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Question:

Prove that $\lim _{x \to \infty} x\sin x$ doesn't exist (using delta epsilon).

What I did: I've been struggling with this one for a long time. Really tried digging up the net for explanations, but couldn't find a really good source to explain how this proof should be done(some said proof by contradiction like I did, and some say without contradiction). I got too confused by now, I also read this Proving limit doesn't exist using the $\epsilon$-$\delta$ definition which gave some guidance but I thought I'd use the floor function to make sure M is natural, otherwise the idea of using these values wouldn't have worked. Anyway I'd really love someone to verify/correct this solution before I hand it in. Thanks a lot.

  • We assume there exists a limit, therefore: $\forall \varepsilon>0 \exists M>0: x>M \Rightarrow |f(x)-L|<\varepsilon$ and specifically, if we pick some $x_1,x_2>M$: $|f(x_1)-L|<\frac \varepsilon2, |f(x_2)-L|<\frac \varepsilon2$
  • Also, this applies for all $\varepsilon$, and specifically for $\varepsilon=0.5$
  • (1) Therefore using the triangle inequality: $|f(x_1)-f(x_2)| = |f(x_1)-L+L-f(x_2)| \le |f(x_1)-L | + |f(x_2)-L| \le \frac \varepsilon2 + \frac \varepsilon2 = \varepsilon$

  • This applies for all $x>M$ so specifically for: $x_1=\frac {\pi \lfloor M+1 \rfloor}{2} > M , x_2=\pi \lfloor M+1 \rfloor$

  • We put these values in (1): $|f(x_1)-f(x_2)|=|\frac {\pi \lfloor M+1 \rfloor}{2}\sin\frac {\pi \lfloor M+1 \rfloor}{2}-\pi \lfloor M+1 \rfloor \sin (\pi \lfloor M+1 \rfloor)|= \begin{cases} 1 & \lfloor M+1 \rfloor odd \\ 0 &\lfloor M+1 \rfloor even\end {cases} $

  • So we have found an $\varepsilon $ that doesn't always satisfy the requirements of the limit definition so this is a contradiction. Therefore the limit doesn't exist.

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  • $\begingroup$ This question is odd as it leaves to the potential answerer the task to find out what happens with any possible candidate $\,L\,$ to be a limit...and with epsilon and delta! Can't you prove by showing two different sequences converging to infinity but for which the value of $\,x_n\sin x_n\,$ is different? $\endgroup$ – DonAntonio May 13 '13 at 17:06
  • $\begingroup$ We were asked to solve the question both ways (sequences and delta epsilon) $\endgroup$ – jreing May 13 '13 at 17:08
  • $\begingroup$ Thanks for the answers, but I was wondering if anyone could say why my solution wrong (or okay)? $\endgroup$ – jreing May 13 '13 at 17:46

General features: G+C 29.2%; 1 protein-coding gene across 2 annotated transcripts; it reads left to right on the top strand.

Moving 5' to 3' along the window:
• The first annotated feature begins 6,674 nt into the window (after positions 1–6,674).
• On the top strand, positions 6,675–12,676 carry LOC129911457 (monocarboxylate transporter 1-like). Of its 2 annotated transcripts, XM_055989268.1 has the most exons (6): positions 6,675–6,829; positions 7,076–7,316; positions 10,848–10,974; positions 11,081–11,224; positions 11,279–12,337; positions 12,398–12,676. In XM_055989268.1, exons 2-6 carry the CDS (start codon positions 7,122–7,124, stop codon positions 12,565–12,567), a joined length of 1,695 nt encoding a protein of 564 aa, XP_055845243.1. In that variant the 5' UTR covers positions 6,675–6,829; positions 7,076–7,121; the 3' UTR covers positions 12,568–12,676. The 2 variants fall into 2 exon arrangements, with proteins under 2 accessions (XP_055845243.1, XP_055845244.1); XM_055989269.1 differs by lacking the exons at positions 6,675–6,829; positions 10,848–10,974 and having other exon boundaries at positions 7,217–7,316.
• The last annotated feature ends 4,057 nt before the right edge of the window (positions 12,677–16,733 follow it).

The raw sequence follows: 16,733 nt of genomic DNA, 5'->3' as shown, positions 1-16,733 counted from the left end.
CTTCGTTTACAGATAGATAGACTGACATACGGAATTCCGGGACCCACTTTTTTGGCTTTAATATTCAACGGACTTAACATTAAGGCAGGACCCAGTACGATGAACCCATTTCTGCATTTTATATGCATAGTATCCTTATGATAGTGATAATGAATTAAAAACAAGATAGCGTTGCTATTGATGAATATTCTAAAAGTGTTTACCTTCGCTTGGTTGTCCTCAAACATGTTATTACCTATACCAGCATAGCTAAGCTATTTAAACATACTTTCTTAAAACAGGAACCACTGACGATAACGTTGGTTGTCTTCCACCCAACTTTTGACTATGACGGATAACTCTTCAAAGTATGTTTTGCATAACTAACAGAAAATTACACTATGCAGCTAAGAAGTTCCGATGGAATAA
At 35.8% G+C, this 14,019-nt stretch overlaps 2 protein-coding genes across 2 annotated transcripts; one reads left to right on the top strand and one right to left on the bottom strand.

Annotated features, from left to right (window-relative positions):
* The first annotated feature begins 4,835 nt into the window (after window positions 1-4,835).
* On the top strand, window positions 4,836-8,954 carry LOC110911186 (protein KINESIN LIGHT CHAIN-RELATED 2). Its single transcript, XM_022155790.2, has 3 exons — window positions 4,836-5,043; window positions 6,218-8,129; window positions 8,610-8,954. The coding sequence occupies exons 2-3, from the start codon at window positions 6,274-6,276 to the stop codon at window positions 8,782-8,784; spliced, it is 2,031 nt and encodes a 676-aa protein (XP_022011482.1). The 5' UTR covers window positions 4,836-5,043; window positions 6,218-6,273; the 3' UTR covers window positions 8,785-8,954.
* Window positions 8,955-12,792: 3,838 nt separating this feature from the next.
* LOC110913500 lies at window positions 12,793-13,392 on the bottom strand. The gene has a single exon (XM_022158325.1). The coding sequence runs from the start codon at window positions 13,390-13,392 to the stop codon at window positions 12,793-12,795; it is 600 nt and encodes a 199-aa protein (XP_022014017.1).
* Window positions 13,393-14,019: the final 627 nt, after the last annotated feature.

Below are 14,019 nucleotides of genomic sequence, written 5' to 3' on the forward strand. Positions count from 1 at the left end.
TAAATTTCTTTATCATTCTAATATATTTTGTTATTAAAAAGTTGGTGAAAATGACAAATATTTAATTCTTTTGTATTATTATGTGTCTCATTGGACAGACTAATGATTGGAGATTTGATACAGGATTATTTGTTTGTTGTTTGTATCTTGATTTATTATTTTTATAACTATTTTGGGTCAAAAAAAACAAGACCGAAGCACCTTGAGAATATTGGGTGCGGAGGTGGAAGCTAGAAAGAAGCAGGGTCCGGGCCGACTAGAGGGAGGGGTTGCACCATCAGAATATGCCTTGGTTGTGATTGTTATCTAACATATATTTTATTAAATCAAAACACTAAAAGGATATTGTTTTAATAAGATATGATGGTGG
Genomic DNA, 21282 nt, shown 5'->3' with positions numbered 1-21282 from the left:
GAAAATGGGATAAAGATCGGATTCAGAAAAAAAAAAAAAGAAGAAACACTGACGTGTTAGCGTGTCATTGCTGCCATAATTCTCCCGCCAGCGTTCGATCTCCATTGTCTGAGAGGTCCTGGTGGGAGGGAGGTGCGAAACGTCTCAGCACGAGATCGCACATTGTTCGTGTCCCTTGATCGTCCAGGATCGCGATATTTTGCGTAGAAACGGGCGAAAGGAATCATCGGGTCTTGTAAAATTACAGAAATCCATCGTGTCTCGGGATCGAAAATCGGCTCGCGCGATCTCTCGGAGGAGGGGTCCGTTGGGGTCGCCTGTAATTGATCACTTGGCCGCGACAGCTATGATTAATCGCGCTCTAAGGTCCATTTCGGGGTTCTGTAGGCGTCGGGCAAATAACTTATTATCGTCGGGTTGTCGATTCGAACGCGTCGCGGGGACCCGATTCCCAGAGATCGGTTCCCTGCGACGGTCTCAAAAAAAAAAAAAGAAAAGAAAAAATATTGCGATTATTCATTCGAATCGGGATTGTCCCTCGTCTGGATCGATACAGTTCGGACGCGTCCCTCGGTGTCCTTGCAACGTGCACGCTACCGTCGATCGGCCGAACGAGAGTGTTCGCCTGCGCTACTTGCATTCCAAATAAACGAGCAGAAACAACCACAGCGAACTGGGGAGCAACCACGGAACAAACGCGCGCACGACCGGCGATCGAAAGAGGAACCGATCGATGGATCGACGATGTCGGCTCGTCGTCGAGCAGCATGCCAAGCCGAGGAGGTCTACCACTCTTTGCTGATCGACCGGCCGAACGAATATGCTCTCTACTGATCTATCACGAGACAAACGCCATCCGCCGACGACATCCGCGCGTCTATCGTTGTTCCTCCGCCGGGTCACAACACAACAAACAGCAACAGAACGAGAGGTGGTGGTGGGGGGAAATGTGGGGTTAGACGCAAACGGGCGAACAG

• $\begingroup$ Take a sequence that goes to negative infinity and a sequence that goes to positive infinity $\endgroup$ – Matthew Levy Dec 21 '14 at 18:06
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Assume the limit exists and is $L$. Fix $\epsilon =1$. There exists $M>0$ such that for $x>M$, $|x\sin{x}-L|<\epsilon=1$. Set $P=max\{L,M\}$.

Let $x_{0}=\left(\frac{\pi}{2}+2P\pi\right)$. We have, $x_{0}>M$ and $x_{0}\sin{x_{0}}=\left(\frac{\pi}{2}+2P\pi\right)$. Then $$|x_{0}\sin{x_{0}}-L|>1$$ Hence we have a contradiction.

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Solution by means of sequences:

$$x_n:=\pi n\implies x_n\sin x_n=0\xrightarrow[n\to\infty]{}0$$

$$y_n:=\frac{(4n-3)\pi}2\implies y_n\sin y_n=\frac{(4n-3)\pi}2\xrightarrow[n\to\infty]{}\infty$$

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First, you should convince yourself with a picture:

enter image description here

Second, you need to show that for any $L$, that there exists an $\epsilon>0$ such that for any $N$, there exists some $x\ge N$ such that $|L-x \sin x| \ge \epsilon$.

In this example, one easy way to show this is to let $x_n = (\frac{1}{2}+2n)\pi$, and note that $x_n \sin x_n = x_n$. So pick any $L$, and let $\epsilon=1$. Now choose $N$ and select $k$ such that $x_k > \min(L+1, N)$. Then $|L-x_k \sin x_k| > 1$.

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Proof: Since the value of $f(x) = x\sin(x)$ oscillate in interval $[-x, x]$, then for arbitrary number $N$, I am always able to choose $~x_{1},x_{2}\gt N$, such that $f(x_{1})=0$ and $f(x_{2})=1$. Assume the limit exist as $x$ goes to infinity, then

$$\forall\varepsilon\gt0,\exists N\gt0,\text{such that } x \gt N,~|f(x)-L| \lt \varepsilon \tag{1}$$

Let $\varepsilon = \frac{1}{2}$. Because $~x_{1},x_{2}\gt N$,then by $(1)$, we must both have: \begin{align*} \ &|f(x_{1}) - L|= |L| \lt \frac{1}{2} \tag{2} \\&|f(x_{2})-L|=|1-L|\lt \frac{1}{2} \tag{3} \end{align*}

(2),(3) inequality cannot simultaneously be true for L. Thus by contradiction, there is no limit of $x\sin(x)$ as $x$ towards infinity.

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you can always choose $x=k\pi$, then you can show by the $\epsilon-\delta$ language that if the limit exists, it must be $0$. But then, you choose $x=2k\pi+\frac\pi2$, which shows that the limit might not be $0$. Ok, I have used the uniqueness of limits in $R$, but somehow you can always choose some special $x$, which makes $sinx$ become a constant to solve this question.

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